There are so many things to consider when dealing with the chronic illness of a loved
one. Medications. Lifestyle changes. Alleviating the physical suffering. Balancing employment with doctor’s appointments. Home schooling vs. brick and mortar school. The decisions can seem endless, but has everything been considered?
How about: Is my loved one at risk for suicide?
Increased suicidal ideation has been found in chronic illness populations like chronic fatigue syndrome, myalgic encephalomyelitis, fibromyalgia, and postural orthostatic tachycardia syndrome (POTS). Many people with these medical conditions also have chronic pain and sleep disturbances — also known risk factors for suicide. What’s scary is that in chronic illness, your loved one doesn’t have to be clinically depressed in order to contemplate suicide.
Special issues that increase suicidal thoughts in those with chronic illness:
– Lack of quality medical care to treat complex, chronic illnesses.
– Physical illness that leads to decreased mobility, poor memory, confusion and overall poor quality of life.
– Claims that the illness is “all in your head” by friends, family and healthcare practitioners.
– Withdrawal of love and/or support due to the impact of chronic illness.
– Financial pressures from medical bills, medication costs and the inability to work.
– Feelings of isolation and loneliness.
– Perception that they are a burden to family and friends.
– Loss of hope for recovery or improvement in quality of life.
How can you decrease the likelihood of suicidal thoughts in your loved one with a chronic illness?
Believe them. The best thing you can do is beleive them when they talk about their symptoms or the way they are feeling. Invisible illnesses — like POTS, fibromyalgia and myalgic encephalomyelitis — have the added difficulty that their pain can’t be easily measured. When most people get sick, they have a fever, swollen glands or runny nose that allows others to see that they are not feeling well. That is not the case for people living with invisible illnesses. What does it look like if a person is dizzy? Can you assess their level of fatigue without feeling it yourself? What does neuropathic pain look like to the outside observer? Believe your loved one!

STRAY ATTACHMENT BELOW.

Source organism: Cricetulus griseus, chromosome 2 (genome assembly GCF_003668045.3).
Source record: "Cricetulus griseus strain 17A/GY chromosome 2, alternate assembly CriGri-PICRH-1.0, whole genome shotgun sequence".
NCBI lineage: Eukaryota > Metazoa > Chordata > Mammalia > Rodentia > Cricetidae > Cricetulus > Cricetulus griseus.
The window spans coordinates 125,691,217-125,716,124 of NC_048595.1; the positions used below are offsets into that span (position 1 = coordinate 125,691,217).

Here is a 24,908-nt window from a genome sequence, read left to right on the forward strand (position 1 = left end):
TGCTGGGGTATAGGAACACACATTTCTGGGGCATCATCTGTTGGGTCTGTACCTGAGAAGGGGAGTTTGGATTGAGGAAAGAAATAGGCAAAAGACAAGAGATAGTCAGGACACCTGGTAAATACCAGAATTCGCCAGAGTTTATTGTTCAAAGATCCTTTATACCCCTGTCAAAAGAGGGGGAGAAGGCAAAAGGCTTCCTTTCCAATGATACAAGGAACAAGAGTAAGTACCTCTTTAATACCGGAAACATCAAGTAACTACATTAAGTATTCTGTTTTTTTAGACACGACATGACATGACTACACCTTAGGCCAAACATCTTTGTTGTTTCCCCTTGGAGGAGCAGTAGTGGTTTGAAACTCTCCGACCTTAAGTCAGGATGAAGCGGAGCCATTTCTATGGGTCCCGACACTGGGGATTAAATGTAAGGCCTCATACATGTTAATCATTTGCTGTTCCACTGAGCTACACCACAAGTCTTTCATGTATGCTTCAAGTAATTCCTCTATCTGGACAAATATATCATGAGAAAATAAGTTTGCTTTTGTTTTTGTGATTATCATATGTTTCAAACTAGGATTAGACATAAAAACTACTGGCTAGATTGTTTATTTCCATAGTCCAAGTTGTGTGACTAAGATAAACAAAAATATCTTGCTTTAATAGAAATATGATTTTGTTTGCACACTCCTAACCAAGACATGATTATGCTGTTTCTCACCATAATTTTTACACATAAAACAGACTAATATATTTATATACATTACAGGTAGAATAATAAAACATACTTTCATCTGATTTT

Decrease loneliness. Many with chronic illness are largely housebound and isolated. This includes many adolescents with POTS who resort to home-schooling, partial days at school and withdrawal from activities due to symptom severity. Sending the occasional text message or email can do wonders. Pick up the phone once in a while to let them know you still care. Human contact is important for everyone, but particularly for the chronically ill.
Reassure them that they are not a burden. Many teens and adults with chronic illnesses want to go to school, work, grocery shopping and lead a “normal” life. If their illness makes this impossible, be understanding when you need to help with routine chores and errands. Willingly assist them with personal care, when necessary. Imagine how you would feel if the roles were switched, and reassure them that you love them.
Seek the best medical care. Finding the right doctor who listens and cares is important for both mental and physical health. If their doctor doesn’t understand their illness or isn’t actively helping, change doctors! Finding the right doctor can mean the difference between being homebound and resuming some semblance of a normal life.
Don’t be afraid to ask if they are contemplating suicide. The question won’t make them feel suicidal, but it opens a conversation about their wellbeing before they make an attempt. Many people who consider suicide don’t really want to die, but can’t fathom how to continue living like this. A good counselor who understands chronic illness can be invaluable in working with all of the feelings that accompany chronic illness.
Take talk of suicide seriously. People who talk about suicide are 30 times more likely than average to kill themselves, and 80 percent who die by suicide show some warning signs – saying goodbye, giving away prized possessions, etc. If they are talking about suicide, stay with them and call for help. Connect them with a professional who can help them re-frame their depression, anxiety or issues relating to their illness immediately. Following up with a good counselor is imperative.
If you know someone who is contemplating suicide, it is imperative that you act now. Hoping that their thoughts will pass with time is risky. Please seek immediate professional help, call the Suicide Prevention Lifeline at 1-800-273-TALK, or text HOPELINE at 741741 with the word “start” to get the assistance that you need.
A version of this piece originally appeared on Standing Up to POTS.
If you or someone you know needs help, visit our suicide prevention resources page.
If you need support right now, call the Suicide Prevention Lifeline at 1-800-273-8255 or text “START” to 741-741.
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